ECONOMICS - by News WeeklyNews Weekly
Seattle conference: what did it all mean?
, January 15, 2000
The media, who have arrogated unto themselves the role of interpreting the world to us, have been wrestling with a problem of what to say about the events in and around the World Trade Conference in Seattle. Not surprisingly they concentrated upon the demonstrations - shades of Vietnam - and have said little of importance about the WTO itself. The demonstrations were important but they have gone, while the WTO and the very serious divisions revealed by the virtual collapse of the Conference, have not. Nor will they.
The whole project of global Free Trade was junked by the European Union, by Japan, and by the United States, the original driving force, leading propagandist and enforcer.
As in all the other international groupings created by the rich and powerful States, the message was: 'Do as we say, not as we do.' Refusal to comply on the part of the poorer or weaker states will be met by economic or financial disincentives. Which will soon force the rebels back into line.
The powerful states, wholly in response to their various domestic lobbies, have virtually refused to open up their agricultural markets to the free passage of farming imports, refused to end tariffs, quotas, or their own agricultural subsidy systems. In fact, the US is increasing hers, the better to undercut cheaper products by countries such as Australia. After all, every year is an election year for the US.
But, at the same time, the big players are demanding unimpeded entry for goods and services which, at this point in time, have a strong competitive advantage over those being produce by poorer, smaller economies.
The powerful States and their economic spokesmen say that they represent the forces of progress, the inevitable march of technological excellence and systemic rationalisation; but this progressivist doctrine is shelved in any area where they are at a comparative disadvantage.
Thus maintaining quite archaic and cost inefficient areas of agriculture in being is OK. Why? For social reasons, such as keeping farmers in work and their communities viable.
I agree that these social criteria are important - even decisive - but why exclude them from the scenes of manufacturing and small business, which have their own labour force, their own communities. It was really an attempt to impose the doctrine of Might is Right in Seattle - and that attempt failed.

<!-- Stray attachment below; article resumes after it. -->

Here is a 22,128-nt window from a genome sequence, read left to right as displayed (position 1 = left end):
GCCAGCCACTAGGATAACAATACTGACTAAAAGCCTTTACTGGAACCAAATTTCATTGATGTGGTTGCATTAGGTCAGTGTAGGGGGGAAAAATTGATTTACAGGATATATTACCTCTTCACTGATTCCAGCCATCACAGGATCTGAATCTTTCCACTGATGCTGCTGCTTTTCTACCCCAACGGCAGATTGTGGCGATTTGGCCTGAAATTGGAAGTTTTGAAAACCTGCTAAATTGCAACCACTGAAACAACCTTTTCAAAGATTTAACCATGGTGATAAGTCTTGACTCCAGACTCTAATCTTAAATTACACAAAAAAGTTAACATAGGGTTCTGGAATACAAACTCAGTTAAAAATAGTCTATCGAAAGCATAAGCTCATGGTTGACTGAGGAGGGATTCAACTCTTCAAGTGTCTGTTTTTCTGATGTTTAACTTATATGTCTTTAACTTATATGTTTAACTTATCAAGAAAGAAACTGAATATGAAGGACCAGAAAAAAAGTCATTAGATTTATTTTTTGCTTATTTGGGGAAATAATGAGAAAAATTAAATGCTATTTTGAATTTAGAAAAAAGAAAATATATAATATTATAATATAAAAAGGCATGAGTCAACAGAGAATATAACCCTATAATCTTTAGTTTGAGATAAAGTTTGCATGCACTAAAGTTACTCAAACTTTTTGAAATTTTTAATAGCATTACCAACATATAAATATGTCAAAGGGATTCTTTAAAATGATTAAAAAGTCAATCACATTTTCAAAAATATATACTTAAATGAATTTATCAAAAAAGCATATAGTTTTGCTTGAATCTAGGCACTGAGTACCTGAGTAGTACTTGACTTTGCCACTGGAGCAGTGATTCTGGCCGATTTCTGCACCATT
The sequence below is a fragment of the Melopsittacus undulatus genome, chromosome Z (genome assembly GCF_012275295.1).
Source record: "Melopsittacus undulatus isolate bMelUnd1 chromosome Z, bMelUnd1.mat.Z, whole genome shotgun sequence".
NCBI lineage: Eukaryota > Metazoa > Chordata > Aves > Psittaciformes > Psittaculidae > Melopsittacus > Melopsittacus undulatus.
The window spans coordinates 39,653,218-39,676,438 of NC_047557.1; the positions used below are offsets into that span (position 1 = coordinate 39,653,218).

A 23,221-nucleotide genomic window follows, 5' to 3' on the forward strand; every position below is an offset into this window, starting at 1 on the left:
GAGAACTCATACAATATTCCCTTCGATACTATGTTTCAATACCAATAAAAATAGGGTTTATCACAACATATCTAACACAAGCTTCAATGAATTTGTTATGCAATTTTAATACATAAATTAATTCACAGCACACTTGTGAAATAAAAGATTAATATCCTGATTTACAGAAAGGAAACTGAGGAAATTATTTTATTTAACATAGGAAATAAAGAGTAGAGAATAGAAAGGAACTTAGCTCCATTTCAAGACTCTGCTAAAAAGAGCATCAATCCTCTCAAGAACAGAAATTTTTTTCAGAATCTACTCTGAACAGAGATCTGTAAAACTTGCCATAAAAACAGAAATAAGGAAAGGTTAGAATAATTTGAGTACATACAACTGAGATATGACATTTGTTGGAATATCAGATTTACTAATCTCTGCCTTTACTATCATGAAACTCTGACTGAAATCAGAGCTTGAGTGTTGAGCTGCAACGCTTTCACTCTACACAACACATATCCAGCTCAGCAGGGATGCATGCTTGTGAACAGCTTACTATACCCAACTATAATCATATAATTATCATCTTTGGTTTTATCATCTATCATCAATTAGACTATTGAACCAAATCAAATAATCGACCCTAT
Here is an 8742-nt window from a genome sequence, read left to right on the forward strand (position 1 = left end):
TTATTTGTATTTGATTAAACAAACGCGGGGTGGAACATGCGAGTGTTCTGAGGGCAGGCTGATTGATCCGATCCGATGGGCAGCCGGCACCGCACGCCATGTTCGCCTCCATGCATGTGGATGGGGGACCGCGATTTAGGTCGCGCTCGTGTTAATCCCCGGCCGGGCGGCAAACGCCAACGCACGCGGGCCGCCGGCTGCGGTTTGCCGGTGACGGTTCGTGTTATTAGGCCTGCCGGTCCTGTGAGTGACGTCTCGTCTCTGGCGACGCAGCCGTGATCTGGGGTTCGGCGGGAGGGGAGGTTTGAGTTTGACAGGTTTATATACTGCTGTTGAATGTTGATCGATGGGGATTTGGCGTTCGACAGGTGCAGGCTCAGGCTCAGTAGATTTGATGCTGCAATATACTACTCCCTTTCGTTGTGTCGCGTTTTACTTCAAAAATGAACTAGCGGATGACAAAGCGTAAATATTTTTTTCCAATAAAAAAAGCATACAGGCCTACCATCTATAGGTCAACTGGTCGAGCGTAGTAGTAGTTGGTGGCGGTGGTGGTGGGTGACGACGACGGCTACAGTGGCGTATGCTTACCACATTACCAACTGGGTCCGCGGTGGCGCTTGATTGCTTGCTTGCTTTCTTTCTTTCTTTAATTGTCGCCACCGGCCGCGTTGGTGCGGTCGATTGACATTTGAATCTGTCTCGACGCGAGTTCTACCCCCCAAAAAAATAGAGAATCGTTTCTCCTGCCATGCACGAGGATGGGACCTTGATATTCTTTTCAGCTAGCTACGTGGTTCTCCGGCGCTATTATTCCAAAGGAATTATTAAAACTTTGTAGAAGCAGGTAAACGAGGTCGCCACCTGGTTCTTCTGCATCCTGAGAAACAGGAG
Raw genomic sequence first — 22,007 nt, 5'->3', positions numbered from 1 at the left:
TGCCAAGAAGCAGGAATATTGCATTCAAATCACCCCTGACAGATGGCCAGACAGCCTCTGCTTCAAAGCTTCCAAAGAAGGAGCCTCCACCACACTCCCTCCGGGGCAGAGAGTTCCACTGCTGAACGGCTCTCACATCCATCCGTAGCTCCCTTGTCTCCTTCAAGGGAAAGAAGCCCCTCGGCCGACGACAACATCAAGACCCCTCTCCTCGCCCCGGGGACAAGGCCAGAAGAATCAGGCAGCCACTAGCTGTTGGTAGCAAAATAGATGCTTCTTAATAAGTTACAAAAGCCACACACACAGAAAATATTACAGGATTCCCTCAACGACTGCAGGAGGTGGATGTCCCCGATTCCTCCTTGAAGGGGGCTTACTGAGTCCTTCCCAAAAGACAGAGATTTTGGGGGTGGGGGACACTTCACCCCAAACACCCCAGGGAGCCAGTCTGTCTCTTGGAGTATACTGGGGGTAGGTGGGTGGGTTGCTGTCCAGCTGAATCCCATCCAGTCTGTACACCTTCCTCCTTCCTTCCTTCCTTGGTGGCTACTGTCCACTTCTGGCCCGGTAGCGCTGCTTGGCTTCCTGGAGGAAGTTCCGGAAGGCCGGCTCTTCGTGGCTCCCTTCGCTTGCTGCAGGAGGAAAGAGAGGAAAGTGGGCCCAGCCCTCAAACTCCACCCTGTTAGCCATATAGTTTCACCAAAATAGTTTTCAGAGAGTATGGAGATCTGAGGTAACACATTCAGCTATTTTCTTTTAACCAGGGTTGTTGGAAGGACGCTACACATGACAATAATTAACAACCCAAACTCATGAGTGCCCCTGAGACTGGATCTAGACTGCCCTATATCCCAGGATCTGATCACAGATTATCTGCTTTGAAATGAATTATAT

One is seeing this increasing unworkability, or the emergence of big divisions, producing stand-offs and deadlocks, in one Western-controlled international institution after another.
The UN is semi-paralysed for more and more of the time, its role usurped by NATO or by unilateral Anglo-American military or punitive economic interventions.
The Human Rights multinationals, and the Aid industries are being called into question more and more - and steadily losing credibility and legitimacy because of their unaccountability, uncontrollability, their unelected status and their almost wholly Western-centric agenda and value systems. And the selectivity of their application.
The same objections apply to the ways in which War Crimes tribunals are being set up, ad hoc, under American inspiration, in some areas, and for some political enemies, but not for others.
The World Bank and the IMF encounter more and more resentment and resistance. Indeed, the only thing still missing to start shaking the world economic and political system is a unifying formula whereby the numerous opponents of Western capitalist hegemony can unite.
One sees Russia and China being slowly but surely brought together, in joint defence of core interests and gradually setting aside their hitherto important differences.
This situation was reproduced in the ranks of the Seattle demonstrators, who comprised people running many different agendas but united in their opposition to the present order of things.
But if the US and their Western friends continue with their hardline policies and donÕt even practise what they preach, we face a situation of instability and conflict, internationally and internally..c1.- Max Teichmann